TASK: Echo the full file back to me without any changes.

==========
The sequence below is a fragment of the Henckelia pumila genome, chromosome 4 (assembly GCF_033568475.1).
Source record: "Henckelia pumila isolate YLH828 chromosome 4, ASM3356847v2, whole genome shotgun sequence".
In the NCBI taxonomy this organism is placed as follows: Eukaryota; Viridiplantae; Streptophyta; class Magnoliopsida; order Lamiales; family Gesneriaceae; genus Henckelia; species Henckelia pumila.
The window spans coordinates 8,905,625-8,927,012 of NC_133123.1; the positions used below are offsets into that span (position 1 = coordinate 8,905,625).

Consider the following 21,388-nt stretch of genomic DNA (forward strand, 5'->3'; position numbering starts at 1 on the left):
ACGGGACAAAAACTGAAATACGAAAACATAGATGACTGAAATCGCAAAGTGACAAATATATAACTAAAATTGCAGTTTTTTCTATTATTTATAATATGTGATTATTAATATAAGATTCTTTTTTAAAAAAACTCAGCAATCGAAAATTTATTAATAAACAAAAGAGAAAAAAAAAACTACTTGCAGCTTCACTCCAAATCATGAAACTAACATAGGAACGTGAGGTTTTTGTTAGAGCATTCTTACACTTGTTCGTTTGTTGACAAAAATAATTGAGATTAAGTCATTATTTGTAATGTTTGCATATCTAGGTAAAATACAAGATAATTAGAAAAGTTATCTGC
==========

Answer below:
The sequence below is a fragment of the Henckelia pumila genome, chromosome 4 (assembly GCF_033568475.1).
Source record: "Henckelia pumila isolate YLH828 chromosome 4, ASM3356847v2, whole genome shotgun sequence".
In the NCBI taxonomy this organism is placed as follows: Eukaryota; Viridiplantae; Streptophyta; class Magnoliopsida; order Lamiales; family Gesneriaceae; genus Henckelia; species Henckelia pumila.
The window spans coordinates 8,905,625-8,927,012 of NC_133123.1; the positions used below are offsets into that span (position 1 = coordinate 8,905,625).

Consider the following 21,388-nt stretch of genomic DNA (forward strand, 5'->3'; position numbering starts at 1 on the left):
ACGGGACAAAAACTGAAATACGAAAACATAGATGACTGAAATCGCAAAGTGACAAATATATAACTAAAATTGCAGTTTTTTCTATTATTTATAATATGTGATTATTAATATAAGATTCTTTTTTAAAAAAACTCAGCAATCGAAAATTTATTAATAAACAAAAGAGAAAAAAAAAACTACTTGCAGCTTCACTCCAAATCATGAAACTAACATAGGAACGTGAGGTTTTTGTTAGAGCATTCTTACACTTGTTCGTTTGTTGACAAAAATAATTGAGATTAAGTCATTATTTGTAATGTTTGCATATCTAGGTAAAATACAAGATAATTAGAAAAGTTATCTGC